Republicans on a congressional tax-writing committee objected Tuesday to the cost of a bill that would spend $1 million a year to help keep foster kids out of the sex trade, and then voted for $310 billion in tax breaks for businesses.Without commenting on the efficacy of this particular measure (given that a lot of measures to "combat sex trafficking" are counterproductive and hurt the people they purport to help), what we've got here is Republicans saying "we do not want foster kids trafficked, but neither do we want to pay a whopping $1 million a year to address it" while also saying "more than $30 billion a year in corporate tax giveaways? Absolutely!" And foster kids weren't the only group House Republicans ignored in favor of tax loopholes for GE and Apple. They also didn't do anything about:
Many Republicans on the House Ways and Means Committee backed the foster kids measure, but they removed a key provision that would have added $12 million to its 10-year cost and that was not paid for with budget cuts elsewhere.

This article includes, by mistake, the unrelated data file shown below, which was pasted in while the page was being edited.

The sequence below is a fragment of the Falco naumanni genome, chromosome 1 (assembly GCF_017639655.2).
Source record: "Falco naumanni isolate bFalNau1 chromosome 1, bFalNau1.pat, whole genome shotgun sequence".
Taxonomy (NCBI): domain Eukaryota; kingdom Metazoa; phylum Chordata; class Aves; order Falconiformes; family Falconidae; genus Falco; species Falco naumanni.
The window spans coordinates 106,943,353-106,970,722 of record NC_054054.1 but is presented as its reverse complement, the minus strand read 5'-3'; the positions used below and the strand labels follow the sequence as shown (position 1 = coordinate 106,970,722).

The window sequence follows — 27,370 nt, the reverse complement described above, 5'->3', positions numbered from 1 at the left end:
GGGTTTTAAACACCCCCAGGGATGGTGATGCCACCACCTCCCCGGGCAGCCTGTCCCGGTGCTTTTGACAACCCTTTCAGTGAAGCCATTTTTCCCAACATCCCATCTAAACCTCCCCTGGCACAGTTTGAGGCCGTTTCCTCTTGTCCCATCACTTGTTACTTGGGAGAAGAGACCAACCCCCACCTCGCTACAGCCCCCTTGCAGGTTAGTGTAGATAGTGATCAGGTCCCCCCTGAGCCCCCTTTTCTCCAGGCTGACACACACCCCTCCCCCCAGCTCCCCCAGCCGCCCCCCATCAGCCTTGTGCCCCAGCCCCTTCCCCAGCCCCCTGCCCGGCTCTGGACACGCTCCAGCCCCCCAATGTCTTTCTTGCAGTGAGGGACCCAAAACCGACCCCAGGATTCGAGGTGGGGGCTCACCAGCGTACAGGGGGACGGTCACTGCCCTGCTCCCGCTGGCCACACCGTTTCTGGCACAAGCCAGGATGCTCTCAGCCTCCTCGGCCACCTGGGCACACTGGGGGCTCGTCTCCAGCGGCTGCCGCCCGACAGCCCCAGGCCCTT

The GOP lawmakers made no such objections to the $310 billion over 10 years that it would cost to make permanent six expired tax cuts that primarily benefit large corporations, including the so-called GE loophole. Lacking "pay-fors," the cost of those cuts would be added to the deficit.
... the key improvements to the Earned Income Tax Credit (EITC) and Child Tax Credit (CTC) that are due to expire at the end of 2017. If Congress lets them expire, a mother with two children who works full time at the minimum wage would lose $1,725 a year in her CTC beginning in 2018. Marriage penalties would be higher for many working married couples, and many working families with three or more children would lose part of their EITC. In all, about 26 million children in 13 million low- and moderate-income working families would be worse off.
But clearly it's companies with hundreds of millions or even billions of dollars in annual revenue that urgently need tax breaks now and forever.